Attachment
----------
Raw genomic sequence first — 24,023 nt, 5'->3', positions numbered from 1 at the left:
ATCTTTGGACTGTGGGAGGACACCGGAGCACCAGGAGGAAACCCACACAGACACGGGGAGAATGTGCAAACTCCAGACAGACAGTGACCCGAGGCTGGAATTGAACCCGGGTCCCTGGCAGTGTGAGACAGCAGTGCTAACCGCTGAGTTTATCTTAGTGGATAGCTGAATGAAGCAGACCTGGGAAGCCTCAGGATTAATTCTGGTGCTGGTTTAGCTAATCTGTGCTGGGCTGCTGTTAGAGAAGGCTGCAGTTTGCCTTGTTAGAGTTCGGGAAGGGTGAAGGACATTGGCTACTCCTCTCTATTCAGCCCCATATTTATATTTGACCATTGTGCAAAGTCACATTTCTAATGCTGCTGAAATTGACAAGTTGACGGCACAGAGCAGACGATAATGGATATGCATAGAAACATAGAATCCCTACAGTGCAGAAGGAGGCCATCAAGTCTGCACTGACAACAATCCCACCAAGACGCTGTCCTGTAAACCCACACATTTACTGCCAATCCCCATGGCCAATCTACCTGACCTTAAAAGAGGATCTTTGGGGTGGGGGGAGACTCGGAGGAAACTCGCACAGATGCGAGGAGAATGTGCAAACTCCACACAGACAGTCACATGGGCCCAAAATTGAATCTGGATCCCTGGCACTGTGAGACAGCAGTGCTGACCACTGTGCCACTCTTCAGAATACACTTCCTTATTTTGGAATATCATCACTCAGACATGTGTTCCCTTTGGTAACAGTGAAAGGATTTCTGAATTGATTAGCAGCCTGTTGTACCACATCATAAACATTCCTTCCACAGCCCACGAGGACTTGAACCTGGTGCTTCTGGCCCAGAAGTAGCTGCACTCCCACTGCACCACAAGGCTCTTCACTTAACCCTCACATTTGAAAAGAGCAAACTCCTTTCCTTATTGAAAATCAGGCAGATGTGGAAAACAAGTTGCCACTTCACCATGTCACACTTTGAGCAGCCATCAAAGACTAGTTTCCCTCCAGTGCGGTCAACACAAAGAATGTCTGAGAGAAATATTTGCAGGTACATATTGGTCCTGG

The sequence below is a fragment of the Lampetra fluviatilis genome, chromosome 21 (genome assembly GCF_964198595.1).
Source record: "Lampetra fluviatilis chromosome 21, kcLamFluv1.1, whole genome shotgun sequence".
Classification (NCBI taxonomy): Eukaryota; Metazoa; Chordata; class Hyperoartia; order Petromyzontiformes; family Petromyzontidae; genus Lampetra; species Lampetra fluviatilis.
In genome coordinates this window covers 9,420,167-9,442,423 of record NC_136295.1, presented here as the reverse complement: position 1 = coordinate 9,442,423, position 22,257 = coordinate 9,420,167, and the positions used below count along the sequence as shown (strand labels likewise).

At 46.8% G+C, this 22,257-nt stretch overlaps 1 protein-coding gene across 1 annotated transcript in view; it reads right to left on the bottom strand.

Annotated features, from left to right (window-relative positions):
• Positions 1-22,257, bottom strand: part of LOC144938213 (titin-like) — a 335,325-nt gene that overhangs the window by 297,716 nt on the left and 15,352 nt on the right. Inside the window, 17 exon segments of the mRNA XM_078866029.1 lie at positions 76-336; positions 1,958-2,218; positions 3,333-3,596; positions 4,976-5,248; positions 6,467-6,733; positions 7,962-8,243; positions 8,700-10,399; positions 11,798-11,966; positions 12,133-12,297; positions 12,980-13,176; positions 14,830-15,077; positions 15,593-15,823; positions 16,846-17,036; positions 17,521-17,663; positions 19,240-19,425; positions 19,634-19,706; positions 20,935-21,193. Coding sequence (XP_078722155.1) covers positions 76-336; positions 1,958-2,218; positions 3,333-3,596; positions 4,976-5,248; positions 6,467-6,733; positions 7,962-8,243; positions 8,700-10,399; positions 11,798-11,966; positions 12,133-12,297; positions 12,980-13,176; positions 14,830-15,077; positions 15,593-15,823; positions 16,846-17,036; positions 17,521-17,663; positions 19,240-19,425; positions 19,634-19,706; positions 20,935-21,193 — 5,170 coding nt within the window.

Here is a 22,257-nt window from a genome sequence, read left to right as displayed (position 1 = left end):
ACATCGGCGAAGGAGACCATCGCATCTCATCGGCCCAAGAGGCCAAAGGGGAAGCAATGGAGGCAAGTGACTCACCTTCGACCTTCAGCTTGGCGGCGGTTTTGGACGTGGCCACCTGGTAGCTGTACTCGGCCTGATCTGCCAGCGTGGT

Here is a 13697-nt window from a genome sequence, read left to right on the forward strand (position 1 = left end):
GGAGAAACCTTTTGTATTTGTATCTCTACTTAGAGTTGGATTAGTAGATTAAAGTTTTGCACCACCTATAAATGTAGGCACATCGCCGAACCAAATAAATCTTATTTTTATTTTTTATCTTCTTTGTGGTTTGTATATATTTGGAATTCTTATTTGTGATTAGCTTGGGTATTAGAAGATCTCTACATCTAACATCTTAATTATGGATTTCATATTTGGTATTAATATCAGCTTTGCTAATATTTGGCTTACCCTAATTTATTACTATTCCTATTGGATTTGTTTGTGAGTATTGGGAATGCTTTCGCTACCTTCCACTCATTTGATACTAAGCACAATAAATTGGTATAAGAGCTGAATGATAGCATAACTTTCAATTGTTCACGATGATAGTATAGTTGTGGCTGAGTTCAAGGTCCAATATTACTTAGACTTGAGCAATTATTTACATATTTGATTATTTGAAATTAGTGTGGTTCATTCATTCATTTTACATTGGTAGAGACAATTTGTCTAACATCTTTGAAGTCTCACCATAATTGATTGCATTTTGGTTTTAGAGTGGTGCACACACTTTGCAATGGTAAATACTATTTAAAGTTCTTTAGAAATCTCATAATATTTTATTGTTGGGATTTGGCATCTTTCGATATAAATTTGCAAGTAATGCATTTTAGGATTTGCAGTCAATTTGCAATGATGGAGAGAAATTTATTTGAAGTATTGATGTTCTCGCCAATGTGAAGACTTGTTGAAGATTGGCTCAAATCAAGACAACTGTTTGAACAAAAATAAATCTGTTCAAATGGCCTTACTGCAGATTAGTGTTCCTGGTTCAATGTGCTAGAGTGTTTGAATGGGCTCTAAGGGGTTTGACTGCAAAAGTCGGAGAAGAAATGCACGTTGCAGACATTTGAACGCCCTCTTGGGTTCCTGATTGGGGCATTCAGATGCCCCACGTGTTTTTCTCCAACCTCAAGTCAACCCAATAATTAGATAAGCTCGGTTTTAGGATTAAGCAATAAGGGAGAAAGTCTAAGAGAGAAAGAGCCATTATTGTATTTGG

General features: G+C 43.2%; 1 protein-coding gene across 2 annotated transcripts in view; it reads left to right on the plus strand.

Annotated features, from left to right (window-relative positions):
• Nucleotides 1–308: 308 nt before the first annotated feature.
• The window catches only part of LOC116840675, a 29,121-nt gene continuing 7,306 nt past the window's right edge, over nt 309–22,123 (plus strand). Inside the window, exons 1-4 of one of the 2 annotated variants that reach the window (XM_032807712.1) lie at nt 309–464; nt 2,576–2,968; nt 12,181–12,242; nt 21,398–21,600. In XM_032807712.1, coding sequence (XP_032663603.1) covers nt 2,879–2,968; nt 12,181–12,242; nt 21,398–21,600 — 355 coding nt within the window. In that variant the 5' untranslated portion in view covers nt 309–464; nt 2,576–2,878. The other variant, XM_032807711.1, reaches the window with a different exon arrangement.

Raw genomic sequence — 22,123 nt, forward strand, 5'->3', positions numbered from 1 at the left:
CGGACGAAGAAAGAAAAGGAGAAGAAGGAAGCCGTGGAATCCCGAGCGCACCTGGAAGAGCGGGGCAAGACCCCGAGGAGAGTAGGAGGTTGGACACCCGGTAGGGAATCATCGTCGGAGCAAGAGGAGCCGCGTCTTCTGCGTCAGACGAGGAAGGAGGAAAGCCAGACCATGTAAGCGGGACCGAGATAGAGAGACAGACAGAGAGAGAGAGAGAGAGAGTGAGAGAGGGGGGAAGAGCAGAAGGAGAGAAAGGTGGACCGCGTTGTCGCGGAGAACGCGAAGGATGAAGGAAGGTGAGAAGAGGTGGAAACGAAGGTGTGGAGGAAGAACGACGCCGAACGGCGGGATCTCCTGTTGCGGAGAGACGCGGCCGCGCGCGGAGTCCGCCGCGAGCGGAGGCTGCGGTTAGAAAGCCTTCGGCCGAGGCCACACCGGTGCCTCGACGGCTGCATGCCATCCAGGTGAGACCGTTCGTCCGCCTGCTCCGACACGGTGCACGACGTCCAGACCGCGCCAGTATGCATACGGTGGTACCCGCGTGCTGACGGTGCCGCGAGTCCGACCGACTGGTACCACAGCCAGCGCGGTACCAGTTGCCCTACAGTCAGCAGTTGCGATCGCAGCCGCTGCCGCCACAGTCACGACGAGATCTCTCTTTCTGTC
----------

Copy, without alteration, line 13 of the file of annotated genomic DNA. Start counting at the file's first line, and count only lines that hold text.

GGAGAAACCTTTTGTATTTGTATCTCTACTTAGAGTTGGATTAGTAGATTAAAGTTTTGCACCACCTATAAATGTAGGCACATCGCCGAACCAAATAAATCTTATTTTTATTTTTTATCTTCTTTGTGGTTTGTATATATTTGGAATTCTTATTTGTGATTAGCTTGGGTATTAGAAGATCTCTACATCTAACATCTTAATTATGGATTTCATATTTGGTATTAATATCAGCTTTGCTAATATTTGGCTTACCCTAATTTATTACTATTCCTATTGGATTTGTTTGTGAGTATTGGGAATGCTTTCGCTACCTTCCACTCATTTGATACTAAGCACAATAAATTGGTATAAGAGCTGAATGATAGCATAACTTTCAATTGTTCACGATGATAGTATAGTTGTGGCTGAGTTCAAGGTCCAATATTACTTAGACTTGAGCAATTATTTACATATTTGATTATTTGAAATTAGTGTGGTTCATTCATTCATTTTACATTGGTAGAGACAATTTGTCTAACATCTTTGAAGTCTCACCATAATTGATTGCATTTTGGTTTTAGAGTGGTGCACACACTTTGCAATGGTAAATACTATTTAAAGTTCTTTAGAAATCTCATAATATTTTATTGTTGGGATTTGGCATCTTTCGATATAAATTTGCAAGTAATGCATTTTAGGATTTGCAGTCAATTTGCAATGATGGAGAGAAATTTATTTGAAGTATTGATGTTCTCGCCAATGTGAAGACTTGTTGAAGATTGGCTCAAATCAAGACAACTGTTTGAACAAAAATAAATCTGTTCAAATGGCCTTACTGCAGATTAGTGTTCCTGGTTCAATGTGCTAGAGTGTTTGAATGGGCTCTAAGGGGTTTGACTGCAAAAGTCGGAGAAGAAATGCACGTTGCAGACATTTGAACGCCCTCTTGGGTTCCTGATTGGGGCATTCAGATGCCCCACGTGTTTTTCTCCAACCTCAAGTCAACCCAATAATTAGATAAGCTCGGTTTTAGGATTAAGCAATAAGGGAGAAAGTCTAAGAGAGAAAGAGCCATTATTGTATTTGG